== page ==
A Queens man will go to court tomorrow following a charge that he damaged the vehicle of a driver who -- twice -- nearly ran him down in the street. The incident occurred some three weeks before the road-raging motorist encounter that triggered a legal ordeal for Manhattan cyclist Ray Bengen. On the morning of May 6, Gerald Beekman (an alias we're using at the victim's request) was walking his two dogs on 48th Avenue in Long Island City, en route to Gantry Plaza State Park. When he reached Center Boulevard, which borders the park, Beekman checked for oncoming traffic. Seeing only a black car to his left some distance away and moving slowly (Beekman assumed the driver was looking for a parking spot), he started to cross. As he approached the middle of the street, Beekman checked to his right for traffic that is obscured by a grassy median (pictured here). At that point, the car he had seen to his left barreled past -- on the wrong side of the street and, by Beekman's estimate, traveling at 40 to 50 mph -- missing Beekman by three feet, and nearly running over his dogs, who were in front of him. After passing Beekman, the driver hit a piece of trash in the street, presumably an empty can or bottle, which issued a loud report. Here's what happened next, in Beekman's own words:
As soon as the black car stopped, I walked the approximately 30 feet from the pedestrian crossing to where the driver was sitting -- almost alongside the south facing parked cars -- but pointing the wrong way. I was in a state of mild shock. I had almost watched my dogs run over right in front of me and I felt sickened. It must have taken me about 15-20 seconds to walk with my two dogs to the black car and when I reached it, I leaned toward the open passenger side window and shouted, "Hey buddy, where's the fire? You almost killed me and my dogs!" The driver looked startled and disoriented. He also appeared to be holding a cell phone and in the middle of a conversation. Sounding confused, he asked, "Did you hit me?" It was apparent he had not seen me at all and had no idea I was in the crosswalk 30 feet behind him -- or that there was a crosswalk or an intersection. I was taken aback and replied sharply, "Do you see me driving a car? I was on the crosswalk back there when you almost killed us!" I told him he should get out and check he hadn't run anyone over, because he had nearly taken me and my dogs out when he blew through the crosswalk, speeding the wrong way up the street, not looking where he was going. I told him I was lucky he hadn't killed my dogs and me. "You're reckless and dangerous. Get a grip!"
With that exchange, which lasted less than a minute, Beekman walked away. But the driver then made a U-turn, Beekman says, and drove straight toward him. Beekman ran for the curb, dragging his dogs by their leashes. The driver stopped in a crosswalk and, remaining in his car, began shouting. Read more...
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Meet the (Alleged) Road Rage Thug of Ninth Avenue: Gus Gonzalez

gus_gonzalez_1.jpgInset: No day at the beach. Photo: Belly of the beast?

So, based on the accumulated evidence, we can safely say that the man who allegedly blocked the Ninth Avenue bike lane with his 7,000 lb. Ford Excursion, exploded in a fit of rage when cyclist Ray Bengen tried to ride by without getting crushed, and sped off after knocking Ray to the ground (severely bruising his leg and damaging his bike), is this guy:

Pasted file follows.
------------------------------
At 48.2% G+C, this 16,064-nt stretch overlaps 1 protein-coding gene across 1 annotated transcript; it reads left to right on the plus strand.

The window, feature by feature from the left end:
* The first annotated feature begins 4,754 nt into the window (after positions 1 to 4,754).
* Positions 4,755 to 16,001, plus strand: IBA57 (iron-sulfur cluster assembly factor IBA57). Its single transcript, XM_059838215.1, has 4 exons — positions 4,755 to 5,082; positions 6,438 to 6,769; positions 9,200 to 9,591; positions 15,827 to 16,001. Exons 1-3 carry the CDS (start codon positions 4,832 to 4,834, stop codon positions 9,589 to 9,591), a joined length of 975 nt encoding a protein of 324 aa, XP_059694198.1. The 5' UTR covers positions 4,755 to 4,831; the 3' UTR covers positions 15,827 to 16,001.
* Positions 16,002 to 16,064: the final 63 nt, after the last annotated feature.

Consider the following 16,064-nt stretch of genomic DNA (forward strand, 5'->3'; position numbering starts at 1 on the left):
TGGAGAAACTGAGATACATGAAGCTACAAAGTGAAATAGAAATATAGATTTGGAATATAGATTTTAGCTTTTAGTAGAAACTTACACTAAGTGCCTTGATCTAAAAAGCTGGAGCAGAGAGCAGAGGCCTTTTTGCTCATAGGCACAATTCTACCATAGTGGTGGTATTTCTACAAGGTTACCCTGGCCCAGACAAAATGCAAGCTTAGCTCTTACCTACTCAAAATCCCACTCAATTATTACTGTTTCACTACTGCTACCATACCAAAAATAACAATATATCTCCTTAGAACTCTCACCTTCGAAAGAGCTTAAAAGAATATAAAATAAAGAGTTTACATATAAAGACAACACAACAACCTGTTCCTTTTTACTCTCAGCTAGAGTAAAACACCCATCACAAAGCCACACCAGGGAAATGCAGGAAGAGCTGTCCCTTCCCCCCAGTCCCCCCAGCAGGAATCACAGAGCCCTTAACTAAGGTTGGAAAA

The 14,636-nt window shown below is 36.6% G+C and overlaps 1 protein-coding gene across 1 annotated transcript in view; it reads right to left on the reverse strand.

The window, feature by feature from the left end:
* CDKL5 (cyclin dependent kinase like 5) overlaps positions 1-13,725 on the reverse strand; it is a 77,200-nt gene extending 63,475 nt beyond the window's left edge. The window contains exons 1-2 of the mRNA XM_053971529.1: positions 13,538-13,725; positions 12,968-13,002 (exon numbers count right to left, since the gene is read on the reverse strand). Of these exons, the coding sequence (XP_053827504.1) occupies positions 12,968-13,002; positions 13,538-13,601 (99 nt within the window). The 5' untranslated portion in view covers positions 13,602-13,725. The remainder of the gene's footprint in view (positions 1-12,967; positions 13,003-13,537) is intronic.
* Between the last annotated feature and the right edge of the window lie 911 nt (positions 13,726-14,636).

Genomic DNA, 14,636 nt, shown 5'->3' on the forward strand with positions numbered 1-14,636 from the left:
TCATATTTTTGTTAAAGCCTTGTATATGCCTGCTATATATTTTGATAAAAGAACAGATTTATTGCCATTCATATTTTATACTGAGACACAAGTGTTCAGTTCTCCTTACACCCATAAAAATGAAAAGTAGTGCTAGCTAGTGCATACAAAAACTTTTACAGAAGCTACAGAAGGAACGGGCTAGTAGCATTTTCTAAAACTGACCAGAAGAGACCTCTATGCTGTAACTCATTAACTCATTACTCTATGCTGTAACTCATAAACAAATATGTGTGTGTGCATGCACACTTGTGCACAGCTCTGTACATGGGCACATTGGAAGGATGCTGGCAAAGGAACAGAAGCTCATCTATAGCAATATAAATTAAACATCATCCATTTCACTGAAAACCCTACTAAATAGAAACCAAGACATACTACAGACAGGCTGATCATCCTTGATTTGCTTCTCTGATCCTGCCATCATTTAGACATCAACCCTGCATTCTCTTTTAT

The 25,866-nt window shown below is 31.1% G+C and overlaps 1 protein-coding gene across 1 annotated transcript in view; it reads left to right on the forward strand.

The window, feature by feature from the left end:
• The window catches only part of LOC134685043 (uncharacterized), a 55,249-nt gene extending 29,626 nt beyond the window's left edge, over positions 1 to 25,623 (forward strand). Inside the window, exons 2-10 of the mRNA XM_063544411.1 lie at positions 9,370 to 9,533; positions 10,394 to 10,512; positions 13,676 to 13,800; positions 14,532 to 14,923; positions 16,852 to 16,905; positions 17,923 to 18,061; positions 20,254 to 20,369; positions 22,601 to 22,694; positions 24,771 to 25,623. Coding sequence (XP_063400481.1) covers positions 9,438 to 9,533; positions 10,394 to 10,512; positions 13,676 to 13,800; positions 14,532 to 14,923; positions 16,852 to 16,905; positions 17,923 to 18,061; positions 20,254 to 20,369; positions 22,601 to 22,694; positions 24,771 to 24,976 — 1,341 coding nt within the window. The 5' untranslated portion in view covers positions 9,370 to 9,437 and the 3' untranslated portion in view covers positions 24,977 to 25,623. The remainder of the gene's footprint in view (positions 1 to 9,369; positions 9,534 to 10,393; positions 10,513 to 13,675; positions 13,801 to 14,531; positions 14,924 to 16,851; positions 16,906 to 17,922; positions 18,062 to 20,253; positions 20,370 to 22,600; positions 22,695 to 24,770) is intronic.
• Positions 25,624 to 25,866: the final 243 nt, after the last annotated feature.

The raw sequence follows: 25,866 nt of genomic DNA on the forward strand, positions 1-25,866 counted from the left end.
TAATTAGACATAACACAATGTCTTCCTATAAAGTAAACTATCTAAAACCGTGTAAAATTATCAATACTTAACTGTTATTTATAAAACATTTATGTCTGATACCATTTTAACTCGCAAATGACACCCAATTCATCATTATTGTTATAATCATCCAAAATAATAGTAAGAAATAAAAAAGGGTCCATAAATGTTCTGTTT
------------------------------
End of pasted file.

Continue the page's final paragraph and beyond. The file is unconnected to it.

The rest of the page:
Gus Gonzalez.

Here's how Streetsblog commenters crowd-sourced his identity:

  • A commenter identifying himself as a lawyer obtained registration information -- name, address, and date of birth -- for the license plate pictured in photos of the confrontation. The car is registered to "Dispirito-Gonzalez, L."
  • The DMV records matched information available through a reverse address look-up for a Laura DiSpirito, who resides in Flushing.
  • Streetsblog commenters quickly found Laura DiSpirito's Facebook page (a "fan" of celebrity chef and Queens native Rocco DiSpirito!) where they came across photos of a man who resembles the SUV driver who allegedly doored Ray Bengen. Photo captions identify him as Laura's husband "Gus," leading to speculation that the alleged perpetrator is named "Gus Gonzalez." (As of this afternoon, the Facebook page is no longer online.)
  • Streetsblog called Laura DiSpirito's home a few times to confirm this information, but to no avail. A CBS2 news crew visited the house in Flushing and also was not able to ascertain the driver's identity.
  • Finally, we called the Manhattan DA's office yesterday afternoon and the communications staff confirmed that a defendant named Gus Gonzalez has a court date scheduled for July 13, when he will face a charge of third degree assault arising from an incident on May 21. That matches information about Ray Bengen's assailant which was already public.

It's worth mentioning here that third degree assault is a Class A misdemeanor, same as the criminal mischief charge filed against Ray Bengen. The message from Manhattan District Attorney Robert Morgenthau's office is clear: slapping an SUV with your palm in self-defense is tantamount to violently knocking someone to the pavement, injuring him, and driving away before the authorities arrive at the scene.

Which brings us to the reason we're posting Gus Gonzalez's name and photo. If you drive away from the scene of a confrontation after inflicting bodily harm on someone, and you get to preserve your anonymity, it's a license to act like a sociopath. Unless you are somehow identified and apprehended, you can go about your business and present yourself as someone who doesn't intentionally harm other people.

Even as this investigation unfolded, police did not tell Ray Bengen the name of his scene-fleeing assailant. That information usually doesn't come out until the case goes to court. Luckily, this time, there were witnesses and photographs.

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Tune in Now: Ninth Avenue Road Rage Incident on CBS 2 News

Ray Bengen, the cyclist who was assaulted by the driver of a Ford Excursion blocking the Ninth Avenue bike lane, will appear tonight on the 6:00 p.m. edition of the CBS 2 local news. Ray just emailed to say the producers have confirmed they'll broadcast a segment featuring him explaining the road rage incident. Let's hope they do the story justice.

Update: If you missed the broadcast, here's the report filed by correspondent Deborah Garcia.